This year’s theme is Revolution and in the coming week leading up to March 8, International Women’s Day, local leaders are organizing events and rising up with artistic and political resistance actions to end rape, battery, incest, sexual harassment, female genital mutilation, sexual slavery and trafficking, child marriage, femicide, sexual, gender and reproductive oppression, and violence towards LGBTQIA+ communities.

Join us!



Plan a RISING, a V-Day benefit production, or a CITY OF JOY screening or house party in your college or community.

V-Day: Say It, Stage It – PRODUCE a V-Day benefit as an Artistic Uprising in your college/university, in your community.

One Billion Rising: Rise for Revolution – RISE in your community, for your community

City of Joy: Turn Pain to Power – SCREEN the documentary, SUPPORT the Women in DR Congo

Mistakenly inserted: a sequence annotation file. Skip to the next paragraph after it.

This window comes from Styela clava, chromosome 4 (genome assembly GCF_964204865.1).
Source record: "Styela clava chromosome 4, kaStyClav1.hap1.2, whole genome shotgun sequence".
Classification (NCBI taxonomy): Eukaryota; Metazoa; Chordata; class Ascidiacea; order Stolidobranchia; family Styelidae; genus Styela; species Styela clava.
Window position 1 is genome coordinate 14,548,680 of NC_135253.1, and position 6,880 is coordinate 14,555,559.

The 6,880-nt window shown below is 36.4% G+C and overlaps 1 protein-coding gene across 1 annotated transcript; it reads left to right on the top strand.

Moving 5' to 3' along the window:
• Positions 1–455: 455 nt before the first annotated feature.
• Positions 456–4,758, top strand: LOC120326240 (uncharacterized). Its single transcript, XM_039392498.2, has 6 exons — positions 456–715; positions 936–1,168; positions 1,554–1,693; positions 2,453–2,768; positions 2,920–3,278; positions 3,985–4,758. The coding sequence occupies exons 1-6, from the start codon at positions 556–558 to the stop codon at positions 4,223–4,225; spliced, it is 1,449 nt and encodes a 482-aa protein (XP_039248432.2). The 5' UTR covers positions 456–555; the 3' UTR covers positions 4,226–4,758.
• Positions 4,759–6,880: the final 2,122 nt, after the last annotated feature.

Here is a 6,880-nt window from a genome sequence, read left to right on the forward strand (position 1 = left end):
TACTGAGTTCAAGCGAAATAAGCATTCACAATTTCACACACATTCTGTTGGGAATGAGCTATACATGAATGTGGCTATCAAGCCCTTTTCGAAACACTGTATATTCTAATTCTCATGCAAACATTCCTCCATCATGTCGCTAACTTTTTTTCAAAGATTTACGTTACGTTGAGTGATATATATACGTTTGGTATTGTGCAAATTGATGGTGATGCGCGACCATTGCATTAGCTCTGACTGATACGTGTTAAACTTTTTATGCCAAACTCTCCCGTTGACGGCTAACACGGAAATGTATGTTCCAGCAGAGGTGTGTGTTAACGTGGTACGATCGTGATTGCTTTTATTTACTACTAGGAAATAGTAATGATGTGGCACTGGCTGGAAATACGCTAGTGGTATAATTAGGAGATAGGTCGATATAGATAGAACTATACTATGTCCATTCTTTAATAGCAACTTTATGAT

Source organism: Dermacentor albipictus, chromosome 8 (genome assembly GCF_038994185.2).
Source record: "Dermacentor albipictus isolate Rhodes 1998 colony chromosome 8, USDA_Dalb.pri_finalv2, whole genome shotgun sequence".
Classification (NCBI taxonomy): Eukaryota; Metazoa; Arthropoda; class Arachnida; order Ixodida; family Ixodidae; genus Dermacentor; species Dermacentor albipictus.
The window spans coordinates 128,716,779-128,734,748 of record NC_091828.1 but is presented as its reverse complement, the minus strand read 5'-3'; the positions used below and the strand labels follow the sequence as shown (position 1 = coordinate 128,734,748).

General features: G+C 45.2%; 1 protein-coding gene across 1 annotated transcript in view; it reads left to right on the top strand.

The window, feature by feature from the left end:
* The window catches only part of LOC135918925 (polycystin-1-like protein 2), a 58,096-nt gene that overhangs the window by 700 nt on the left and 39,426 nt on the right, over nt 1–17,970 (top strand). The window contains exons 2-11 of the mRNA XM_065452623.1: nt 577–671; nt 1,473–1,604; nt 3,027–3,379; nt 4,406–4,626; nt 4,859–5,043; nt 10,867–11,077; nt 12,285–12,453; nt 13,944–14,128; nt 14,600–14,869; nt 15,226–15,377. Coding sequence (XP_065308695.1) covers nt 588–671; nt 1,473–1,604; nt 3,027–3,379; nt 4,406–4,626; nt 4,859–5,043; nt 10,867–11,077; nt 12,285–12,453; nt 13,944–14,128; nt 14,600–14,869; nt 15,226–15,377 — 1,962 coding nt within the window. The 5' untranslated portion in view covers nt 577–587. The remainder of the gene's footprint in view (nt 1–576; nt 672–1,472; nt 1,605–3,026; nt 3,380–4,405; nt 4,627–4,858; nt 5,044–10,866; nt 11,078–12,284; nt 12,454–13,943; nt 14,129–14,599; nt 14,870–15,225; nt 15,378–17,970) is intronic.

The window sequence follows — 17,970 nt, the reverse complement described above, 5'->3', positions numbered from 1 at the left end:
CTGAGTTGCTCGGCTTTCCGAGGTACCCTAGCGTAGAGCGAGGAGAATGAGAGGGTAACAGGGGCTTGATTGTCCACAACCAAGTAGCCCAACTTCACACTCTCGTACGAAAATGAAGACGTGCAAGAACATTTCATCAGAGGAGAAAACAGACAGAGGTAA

• Pat Mitchell is a lifelong advocate for women and girls. At every step of her career, Mitchell has broken new ground for women, leveraging the power of media as a journalist, an Emmy award-winning and Oscar-nominated producer to tell women’s stories and increase the representation of women onscreen and off. Transitioning to an executive role, she became the president of CNN Productions, and the first woman president and CEO of PBS and the Paley Center for Media. Today, her commitment to connect and strengthen a global community of women leaders continues as a conference curator, advisor and mentor. In partnership with TED, Mitchell launched TEDWomen in 2010 and is its editorial director, curator and host. She is also a speaker and curator for the annual Women Working for the World forum in Bogota, Colombia, the Her Village conference in Beijing, and the Women of the World (WOW) festival in London. In 2017, she launched the Transformational Change Leadership Initiative with the Rockefeller Foundation focused on women leaders in government and civil society. In 2014, the Women’s Media Center honored Mitchell with its first-annual Lifetime Achievement Award, now named in her honor to commend other women whose media careers advance the representation of women. Recognized by Hollywood Reporter as one of the most powerful women in media, Fast Company’s “League of Extraordinary Women” and Huffington Post’s list of “Powerful Women Over 50,” Mitchell also received the Sandra Day O'Connor Award for Leadership. She is a contributor to Enlightened Power: How Women Are Transforming the Practice of Leadership, and wrote the introduction to the recently published book and museum exhibition, 130 Women of Impact in 30 Countries. In 2016, she served as a congressional appointment to The American Museum of Women’s History Advisory Council. She is writing a memoir, Becoming a Dangerous Woman: Embracing a Life of Power and Purpose, that will be published in 2019. Mitchell is active with many nonprofit organizations, serving as the chair of the boards of the Sundance Institute and the Women’s Media Center. She is a founding member of the VDAY movement and on the boards of the Skoll Foundation and the Acumen Fund. She is also an advisor to Participant Media and a member of the Council on Foreign Relations. Mitchell is a magna cum laude graduate of the University of Georgia and holds a master's degree in English literature and several honorary doctorate degrees. She and her husband, Scott Seydel, live in Atlanta and have six children and 13 grandchildren.